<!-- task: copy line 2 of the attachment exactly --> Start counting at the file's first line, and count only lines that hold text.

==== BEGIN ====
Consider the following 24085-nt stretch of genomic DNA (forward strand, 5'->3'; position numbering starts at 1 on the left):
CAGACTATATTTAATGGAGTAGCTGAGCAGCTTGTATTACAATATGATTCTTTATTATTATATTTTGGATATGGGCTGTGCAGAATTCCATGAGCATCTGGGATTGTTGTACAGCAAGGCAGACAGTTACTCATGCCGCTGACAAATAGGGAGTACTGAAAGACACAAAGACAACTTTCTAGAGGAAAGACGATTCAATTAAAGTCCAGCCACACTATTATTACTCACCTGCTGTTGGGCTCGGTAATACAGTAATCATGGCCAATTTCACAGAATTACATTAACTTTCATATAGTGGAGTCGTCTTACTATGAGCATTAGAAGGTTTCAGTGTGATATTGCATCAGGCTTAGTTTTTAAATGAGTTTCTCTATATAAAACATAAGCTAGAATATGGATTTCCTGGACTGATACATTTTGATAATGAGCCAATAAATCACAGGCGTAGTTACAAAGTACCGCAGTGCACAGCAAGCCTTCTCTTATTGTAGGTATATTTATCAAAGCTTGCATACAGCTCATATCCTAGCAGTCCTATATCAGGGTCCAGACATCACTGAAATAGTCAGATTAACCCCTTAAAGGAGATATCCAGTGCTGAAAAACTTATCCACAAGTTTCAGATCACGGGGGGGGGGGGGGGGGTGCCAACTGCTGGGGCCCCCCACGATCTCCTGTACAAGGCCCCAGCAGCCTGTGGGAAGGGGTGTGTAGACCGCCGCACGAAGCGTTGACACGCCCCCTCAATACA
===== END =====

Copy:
CAGACTATATTTAATGGAGTAGCTGAGCAGCTTGTATTACAATATGATTCTTTATTATTATATTTTGGATATGGGCTGTGCAGAATTCCATGAGCATCTGGGATTGTTGTACAGCAAGGCAGACAGTTACTCATGCCGCTGACAAATAGGGAGTACTGAAAGACACAAAGACAACTTTCTAGAGGAAAGACGATTCAATTAAAGTCCAGCCACACTATTATTACTCACCTGCTGTTGGGCTCGGTAATACAGTAATCATGGCCAATTTCACAGAATTACATTAACTTTCATATAGTGGAGTCGTCTTACTATGAGCATTAGAAGGTTTCAGTGTGATATTGCATCAGGCTTAGTTTTTAAATGAGTTTCTCTATATAAAACATAAGCTAGAATATGGATTTCCTGGACTGATACATTTTGATAATGAGCCAATAAATCACAGGCGTAGTTACAAAGTACCGCAGTGCACAGCAAGCCTTCTCTTATTGTAGGTATATTTATCAAAGCTTGCATACAGCTCATATCCTAGCAGTCCTATATCAGGGTCCAGACATCACTGAAATAGTCAGATTAACCCCTTAAAGGAGATATCCAGTGCTGAAAAACTTATCCACAAGTTTCAGATCACGGGGGGGGGGGGGGGGGTGCCAACTGCTGGGGCCCCCCACGATCTCCTGTACAAGGCCCCAGCAGCCTGTGGGAAGGGGTGTGTAGACCGCCGCACGAAGCGTTGACACGCCCCCTCAATACA